The swaddling clothes was a square yard of cloth which had a narrow band attached at one corner.  The mother would wrap the child in this swaddle with its arms close to its body and its legs stretched out.  She would then wind the narrow band around the body from the shoulders to the ankles until the poor little beggar looked like an Egyptian mummy. This little ritual was performed as often as we would change a diaper today and would be done until the child was potty trained.  In a practical sense it was meant to help the bodies grow strong and firm. It is interesting that today medical science has learned that it is best to just leave the poor chap alone, that he will develop naturally without artificial help. It took four thousand years for man to realize that God did a perfectly fine job creating the human creature without artificial intervention.  To the Jewish parent, however, this practice carried symbolic meaning, of course every practice in Judaism carries some symbolism.  This was a sign to the parents that they would teach the child to become honest, straightforward, and freed from crookedness.

This brings up the question as to why Luke felt it was important to mention this, not once, but two times, again is verse 12 where the angel tells the shepherds that the child will be found wrapped in swaddling clothes.  I mean, big whip, if every baby is wrapped in swaddling clothes just how were the shepherds able to use that to distinguish Jesus from any other baby coming down the pike.  That is like going into an Amish community and asking to speak to Mr. Miller. Odds are every other male is a Mr. Miller.

 

Some say that Luke mentioned this because he was a physician and thus concerned for these details. Obvious, he was nothing close to the skills, education and training of a physician today and it is a very poor comparison indeed.  Colossians 4:14 called him the beloved physician in our English versions.  The Greek word used is iatros which most your lexicons will say means physician. Although the practice of medicine existed in the first century it was not the skill, education nor training of a physician we have and think of today. The Aramaic word used in Colossians 4:14 is assia which is really a healer.  An assia is not a surgeon, physician nor a dispenser of medicine as was practiced during this time among the Greeks and Romans.  An assia was more of a chiropractor who adjusted joints and dislocated bones. He would have been a practitioner of a holistic form of healing. Such practices were professions that were handed down from father to son with no formal medical training nor did they depend upon the practice for a living. So I doubt very much that Luke mentioned the swaddling from a professional stand point.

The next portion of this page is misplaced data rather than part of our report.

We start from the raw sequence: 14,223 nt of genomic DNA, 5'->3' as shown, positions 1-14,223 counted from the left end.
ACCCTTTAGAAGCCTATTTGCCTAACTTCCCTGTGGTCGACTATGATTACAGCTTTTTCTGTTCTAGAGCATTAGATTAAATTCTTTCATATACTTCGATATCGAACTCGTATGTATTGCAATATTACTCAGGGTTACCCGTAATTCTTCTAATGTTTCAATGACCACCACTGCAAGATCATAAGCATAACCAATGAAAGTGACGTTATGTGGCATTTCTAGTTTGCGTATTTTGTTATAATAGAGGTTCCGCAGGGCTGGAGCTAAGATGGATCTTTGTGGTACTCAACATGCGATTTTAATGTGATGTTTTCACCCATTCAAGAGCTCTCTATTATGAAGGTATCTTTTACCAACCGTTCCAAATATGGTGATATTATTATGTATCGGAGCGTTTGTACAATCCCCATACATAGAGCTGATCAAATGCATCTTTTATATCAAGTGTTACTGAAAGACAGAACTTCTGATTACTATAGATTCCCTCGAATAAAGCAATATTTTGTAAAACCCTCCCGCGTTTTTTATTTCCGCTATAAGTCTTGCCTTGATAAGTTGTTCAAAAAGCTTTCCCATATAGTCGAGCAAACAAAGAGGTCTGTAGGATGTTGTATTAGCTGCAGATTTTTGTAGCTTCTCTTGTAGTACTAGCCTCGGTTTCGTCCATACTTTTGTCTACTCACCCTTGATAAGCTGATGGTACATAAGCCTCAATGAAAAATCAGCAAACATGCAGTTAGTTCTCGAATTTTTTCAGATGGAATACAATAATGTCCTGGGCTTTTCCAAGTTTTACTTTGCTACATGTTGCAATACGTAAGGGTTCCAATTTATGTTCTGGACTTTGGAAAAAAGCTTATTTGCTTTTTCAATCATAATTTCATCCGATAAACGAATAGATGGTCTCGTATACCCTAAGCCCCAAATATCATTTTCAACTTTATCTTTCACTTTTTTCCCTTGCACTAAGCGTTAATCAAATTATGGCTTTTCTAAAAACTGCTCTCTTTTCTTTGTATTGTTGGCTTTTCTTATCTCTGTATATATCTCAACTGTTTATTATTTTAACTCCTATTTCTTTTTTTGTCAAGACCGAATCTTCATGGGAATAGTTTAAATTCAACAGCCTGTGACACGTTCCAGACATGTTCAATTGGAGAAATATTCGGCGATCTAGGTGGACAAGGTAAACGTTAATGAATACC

More likely he mentioned it from the standpoint of a practitioner of spiritual values rather than medical skills.  Luke would have been familiar with the passage in Ezekiel 16:4 where the prophet refers to this custom in his prophecy. In Ezekiel 16 the prophet is speaking out against the citizens of Jerusalem who were unfaith to God and His commandments and uses the symbolic reference of washing, salting and swaddling.  The failure to perform this tradition was symbolic of disloyalty and unfaithfulness to God.   The term swaddling clothes to the Semitic mind was expressing the idea of loyalty and faithfulness to God. Thus, Luke wanted to make sure that this child that was born was not only the Son of God  but a Son who would be loyal and faithful to Heavenly Father.  So loyal and faithful in fact that He would be one with the Heavenly Father and faithful and loyal even unto the death on the cross.